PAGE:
In contrast to wet painting, which also functions without electrostatics, powder coating requires electrostatics. The powder particles stick to the workpiece through image charging. Powder particles, which have no charge, do not stick to the workpiece and fall down. Basically there are two methods of charging: By ionization (Corona powder coating) By friction (Tribo powder coating)
A small HS generator (cascade), which is built into the spray gun, is usually used for corona powder coating. The output range of these "cascades" is usually in the range 80-90 kV and max. 100 µA. A needle electrode at the outlet of the spray gun creates a powerful excess of ions. This leads to the charging of the powder particles. The powder particles are attracted to the grounded workpiece and adhere due to their mirror charge. Since powder particles are non-conductive, they cannot release their charge onto the workpiece and thus adhere until they melt in the oven.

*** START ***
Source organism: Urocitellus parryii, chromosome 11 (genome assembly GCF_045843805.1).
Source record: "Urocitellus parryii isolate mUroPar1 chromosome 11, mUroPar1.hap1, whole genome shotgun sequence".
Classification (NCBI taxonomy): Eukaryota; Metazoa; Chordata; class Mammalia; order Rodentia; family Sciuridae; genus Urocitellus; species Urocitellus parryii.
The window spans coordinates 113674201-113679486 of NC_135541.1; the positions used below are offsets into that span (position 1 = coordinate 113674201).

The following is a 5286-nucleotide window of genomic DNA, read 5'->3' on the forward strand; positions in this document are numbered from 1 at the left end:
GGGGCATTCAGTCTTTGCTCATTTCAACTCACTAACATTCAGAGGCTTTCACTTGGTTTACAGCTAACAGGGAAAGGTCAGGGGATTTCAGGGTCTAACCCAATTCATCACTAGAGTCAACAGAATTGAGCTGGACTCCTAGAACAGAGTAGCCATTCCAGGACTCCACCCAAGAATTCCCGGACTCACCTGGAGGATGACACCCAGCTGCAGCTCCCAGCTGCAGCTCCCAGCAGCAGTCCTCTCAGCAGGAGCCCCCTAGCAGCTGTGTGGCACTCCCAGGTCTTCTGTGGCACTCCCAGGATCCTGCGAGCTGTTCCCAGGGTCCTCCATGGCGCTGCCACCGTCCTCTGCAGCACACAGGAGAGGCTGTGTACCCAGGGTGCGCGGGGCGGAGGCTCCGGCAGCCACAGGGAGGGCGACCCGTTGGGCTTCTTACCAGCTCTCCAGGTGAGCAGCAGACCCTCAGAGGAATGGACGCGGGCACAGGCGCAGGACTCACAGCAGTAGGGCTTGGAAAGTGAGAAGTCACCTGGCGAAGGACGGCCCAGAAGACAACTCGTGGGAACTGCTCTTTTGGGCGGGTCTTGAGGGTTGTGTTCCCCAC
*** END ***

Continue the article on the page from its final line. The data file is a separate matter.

Tribo powder coating
Tribo powder coating functions without high-voltage generation. The powder particles are charged through friction. The powder-air mixture is guided in a swirl through a long plastic tube. A strong charge-generating plastic, such as PTFE, is used. So that this also does not become continually saturated and thus can no longer generate a charge, it is covered with a grounded metal sleeve, for example. The Tribo current can be measured in the ground conductor of this metal sleeve. The charged powder particles are pulled in by the grounded workpiece and stick due to their image charge. Since powder particles are non-conductive, they cannot give off their charge to the workpiece and stick until melting in the furnace.